I thought it would be good to share a repair story with a happy ending.

lady sheaffer gold fine nib writing sample

When I got back to Kansas City, I put a turquoise Sheaffer cartridge in it and was actually quite pleased with the color of the ink. I noticed a little bit a a red halo to it which was a pleasant surprise. I plan to use up the ink and then refill the cartridges because finding a converter to fit the Lady Sheaffers is kind of a challenging. The X-Fine writes beautifully and I love it!

the lady sheaffer brigade

The “new” gold Lady Sheaffer Skripsert came with a little carrying case but I thought I’d show the whole collection together — two Lady Sheaffer Skripserts and the Sheaffer Imperial plus the extra nib unit. Now to find some of those exotic Lady Sheaffer beauties in blue and red!

Vintage Fountain Pens: Lady Sheaffer Skripsert and Sheaffer Imperial

Sheaffer Lady Skripsert & Imperial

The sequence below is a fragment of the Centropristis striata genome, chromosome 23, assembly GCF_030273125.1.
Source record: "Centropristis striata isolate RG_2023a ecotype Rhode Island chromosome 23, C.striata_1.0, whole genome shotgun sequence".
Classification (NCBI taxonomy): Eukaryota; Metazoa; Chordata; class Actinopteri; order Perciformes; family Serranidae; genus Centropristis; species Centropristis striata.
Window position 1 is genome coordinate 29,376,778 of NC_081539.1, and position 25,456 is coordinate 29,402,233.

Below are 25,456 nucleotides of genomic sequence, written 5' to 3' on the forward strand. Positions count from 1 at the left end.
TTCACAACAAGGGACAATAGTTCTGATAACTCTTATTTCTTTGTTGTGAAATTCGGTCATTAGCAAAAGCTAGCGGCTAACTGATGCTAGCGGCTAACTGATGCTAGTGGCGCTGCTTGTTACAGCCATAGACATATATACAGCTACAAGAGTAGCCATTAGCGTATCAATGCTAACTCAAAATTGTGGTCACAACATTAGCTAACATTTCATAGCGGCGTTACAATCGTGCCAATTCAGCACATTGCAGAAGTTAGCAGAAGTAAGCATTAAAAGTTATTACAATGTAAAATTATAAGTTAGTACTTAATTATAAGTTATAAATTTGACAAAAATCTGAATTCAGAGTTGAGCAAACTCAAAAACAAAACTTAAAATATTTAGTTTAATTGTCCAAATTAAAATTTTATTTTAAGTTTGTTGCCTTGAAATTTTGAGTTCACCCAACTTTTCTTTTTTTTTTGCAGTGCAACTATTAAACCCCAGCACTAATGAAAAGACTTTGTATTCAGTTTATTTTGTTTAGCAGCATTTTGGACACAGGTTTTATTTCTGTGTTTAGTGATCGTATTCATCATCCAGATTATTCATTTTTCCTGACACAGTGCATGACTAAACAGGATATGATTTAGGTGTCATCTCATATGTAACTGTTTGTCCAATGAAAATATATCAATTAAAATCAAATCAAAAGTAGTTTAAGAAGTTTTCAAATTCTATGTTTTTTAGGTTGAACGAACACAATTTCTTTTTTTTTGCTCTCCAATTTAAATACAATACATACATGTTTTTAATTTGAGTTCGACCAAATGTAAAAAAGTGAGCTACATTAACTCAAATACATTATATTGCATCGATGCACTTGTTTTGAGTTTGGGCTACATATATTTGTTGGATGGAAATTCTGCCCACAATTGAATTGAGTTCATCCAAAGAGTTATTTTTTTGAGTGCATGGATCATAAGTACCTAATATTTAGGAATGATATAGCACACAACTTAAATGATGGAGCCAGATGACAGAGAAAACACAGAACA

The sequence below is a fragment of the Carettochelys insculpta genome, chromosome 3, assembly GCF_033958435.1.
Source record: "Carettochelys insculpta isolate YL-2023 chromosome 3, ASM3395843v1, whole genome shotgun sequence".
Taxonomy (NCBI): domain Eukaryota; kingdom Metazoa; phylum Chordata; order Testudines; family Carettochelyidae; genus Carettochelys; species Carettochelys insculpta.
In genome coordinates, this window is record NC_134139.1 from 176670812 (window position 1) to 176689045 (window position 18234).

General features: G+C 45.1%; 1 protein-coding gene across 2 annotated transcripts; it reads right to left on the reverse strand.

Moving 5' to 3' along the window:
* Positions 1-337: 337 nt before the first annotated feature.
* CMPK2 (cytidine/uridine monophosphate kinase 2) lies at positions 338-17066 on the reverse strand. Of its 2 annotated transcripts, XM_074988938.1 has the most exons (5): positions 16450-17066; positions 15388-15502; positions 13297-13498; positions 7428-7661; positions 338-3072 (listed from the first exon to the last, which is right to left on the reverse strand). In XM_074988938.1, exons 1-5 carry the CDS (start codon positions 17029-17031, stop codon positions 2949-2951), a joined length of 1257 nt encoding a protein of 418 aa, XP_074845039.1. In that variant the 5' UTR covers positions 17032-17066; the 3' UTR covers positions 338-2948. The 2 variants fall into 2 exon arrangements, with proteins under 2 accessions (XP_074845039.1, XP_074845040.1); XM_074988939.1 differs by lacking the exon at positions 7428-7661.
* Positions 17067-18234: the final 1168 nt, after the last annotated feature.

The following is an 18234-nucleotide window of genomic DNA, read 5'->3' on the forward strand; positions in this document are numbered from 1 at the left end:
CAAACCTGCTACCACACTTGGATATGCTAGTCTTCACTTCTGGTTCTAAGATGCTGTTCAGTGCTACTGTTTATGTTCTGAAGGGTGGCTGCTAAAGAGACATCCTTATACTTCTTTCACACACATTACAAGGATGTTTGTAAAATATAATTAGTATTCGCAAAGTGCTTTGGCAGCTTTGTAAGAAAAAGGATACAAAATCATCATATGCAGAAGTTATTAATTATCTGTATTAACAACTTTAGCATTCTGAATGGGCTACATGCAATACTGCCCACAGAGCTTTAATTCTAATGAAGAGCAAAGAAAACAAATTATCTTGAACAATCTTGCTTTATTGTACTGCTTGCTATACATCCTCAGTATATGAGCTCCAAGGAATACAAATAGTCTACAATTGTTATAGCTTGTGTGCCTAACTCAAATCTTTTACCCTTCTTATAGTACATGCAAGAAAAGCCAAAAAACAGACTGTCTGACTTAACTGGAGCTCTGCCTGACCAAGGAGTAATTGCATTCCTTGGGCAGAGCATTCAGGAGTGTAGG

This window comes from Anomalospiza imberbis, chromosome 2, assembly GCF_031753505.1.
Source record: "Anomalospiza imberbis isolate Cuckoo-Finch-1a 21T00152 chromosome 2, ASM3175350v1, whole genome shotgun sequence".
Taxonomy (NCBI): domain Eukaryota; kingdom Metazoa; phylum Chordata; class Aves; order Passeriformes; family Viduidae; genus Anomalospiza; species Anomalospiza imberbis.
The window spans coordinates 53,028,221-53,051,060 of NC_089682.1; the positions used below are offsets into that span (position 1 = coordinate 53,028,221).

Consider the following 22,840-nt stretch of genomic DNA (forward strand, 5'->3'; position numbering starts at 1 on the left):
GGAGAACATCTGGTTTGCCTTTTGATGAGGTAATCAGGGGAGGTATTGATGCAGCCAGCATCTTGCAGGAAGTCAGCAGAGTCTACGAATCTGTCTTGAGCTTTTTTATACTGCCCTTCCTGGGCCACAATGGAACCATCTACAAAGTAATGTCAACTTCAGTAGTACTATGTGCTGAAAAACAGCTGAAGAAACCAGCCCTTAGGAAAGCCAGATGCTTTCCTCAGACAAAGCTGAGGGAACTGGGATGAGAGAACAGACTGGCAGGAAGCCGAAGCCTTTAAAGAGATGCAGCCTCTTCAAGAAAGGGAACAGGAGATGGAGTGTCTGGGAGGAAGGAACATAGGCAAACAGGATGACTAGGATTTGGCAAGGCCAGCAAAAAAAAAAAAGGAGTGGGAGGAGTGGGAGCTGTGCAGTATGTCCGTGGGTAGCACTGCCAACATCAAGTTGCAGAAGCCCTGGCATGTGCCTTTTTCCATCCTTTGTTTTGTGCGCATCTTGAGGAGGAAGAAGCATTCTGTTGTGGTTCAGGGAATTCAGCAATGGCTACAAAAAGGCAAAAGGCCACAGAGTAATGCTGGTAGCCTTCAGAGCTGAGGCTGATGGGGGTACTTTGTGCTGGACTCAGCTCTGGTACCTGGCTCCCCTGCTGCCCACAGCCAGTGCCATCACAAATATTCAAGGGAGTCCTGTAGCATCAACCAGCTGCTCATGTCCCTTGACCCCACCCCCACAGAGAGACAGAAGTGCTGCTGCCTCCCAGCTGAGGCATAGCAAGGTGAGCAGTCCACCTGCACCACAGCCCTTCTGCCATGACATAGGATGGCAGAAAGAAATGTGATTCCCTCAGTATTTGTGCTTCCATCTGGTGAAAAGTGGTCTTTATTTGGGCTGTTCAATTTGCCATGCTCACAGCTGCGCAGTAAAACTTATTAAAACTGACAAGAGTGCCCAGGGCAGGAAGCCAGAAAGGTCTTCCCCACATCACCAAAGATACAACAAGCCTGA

One of the pens I was hoping to find at the Atlanta Pen Show was a vintage Lady Sheaffer Skripsert. A friend of mine showed me hers and I fell in love with it so I knew it was definitely a pen style I wanted to keep my eye out for.

The story behind the Lady Sheaffer Skripserts were that they were pens (and pencils) designed specifically for ladies in decorative patterns and posh finishes as fashion accessories from the late 50s into the 70s. They were available with either steel or gold nibs and some of the designs included raised, jeweled bands around the middle of the pen for an even more glamorous look.